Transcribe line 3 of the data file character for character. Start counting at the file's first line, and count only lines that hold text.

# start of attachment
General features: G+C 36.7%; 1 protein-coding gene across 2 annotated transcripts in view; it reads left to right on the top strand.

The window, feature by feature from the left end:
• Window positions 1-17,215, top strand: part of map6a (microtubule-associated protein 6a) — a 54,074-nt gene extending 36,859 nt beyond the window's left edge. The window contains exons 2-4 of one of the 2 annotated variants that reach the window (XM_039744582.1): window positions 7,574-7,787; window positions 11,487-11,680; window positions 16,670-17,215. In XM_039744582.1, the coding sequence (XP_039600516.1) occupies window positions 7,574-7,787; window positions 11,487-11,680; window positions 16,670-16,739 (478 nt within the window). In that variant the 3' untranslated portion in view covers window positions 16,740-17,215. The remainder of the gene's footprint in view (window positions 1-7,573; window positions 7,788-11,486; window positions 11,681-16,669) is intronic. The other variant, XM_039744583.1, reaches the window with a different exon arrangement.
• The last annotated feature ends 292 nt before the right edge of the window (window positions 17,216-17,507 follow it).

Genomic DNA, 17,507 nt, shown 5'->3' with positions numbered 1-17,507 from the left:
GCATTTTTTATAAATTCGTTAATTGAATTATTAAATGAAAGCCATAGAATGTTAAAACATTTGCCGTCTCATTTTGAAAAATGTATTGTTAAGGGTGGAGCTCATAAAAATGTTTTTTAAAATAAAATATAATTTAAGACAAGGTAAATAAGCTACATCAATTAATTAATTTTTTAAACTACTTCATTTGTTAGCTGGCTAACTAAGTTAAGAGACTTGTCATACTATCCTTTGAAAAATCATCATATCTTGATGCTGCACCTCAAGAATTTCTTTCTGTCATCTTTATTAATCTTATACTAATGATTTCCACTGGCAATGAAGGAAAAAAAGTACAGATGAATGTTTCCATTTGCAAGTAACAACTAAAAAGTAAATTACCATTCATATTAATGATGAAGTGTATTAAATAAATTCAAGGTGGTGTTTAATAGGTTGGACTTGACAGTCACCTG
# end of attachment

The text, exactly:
• Window positions 1-17,215, top strand: part of map6a (microtubule-associated protein 6a) — a 54,074-nt gene extending 36,859 nt beyond the window's left edge. The window contains exons 2-4 of one of the 2 annotated variants that reach the window (XM_039744582.1): window positions 7,574-7,787; window positions 11,487-11,680; window positions 16,670-17,215. In XM_039744582.1, the coding sequence (XP_039600516.1) occupies window positions 7,574-7,787; window positions 11,487-11,680; window positions 16,670-16,739 (478 nt within the window). In that variant the 3' untranslated portion in view covers window positions 16,740-17,215. The remainder of the gene's footprint in view (window positions 1-7,573; window positions 7,788-11,486; window positions 11,681-16,669) is intronic. The other variant, XM_039744583.1, reaches the window with a different exon arrangement.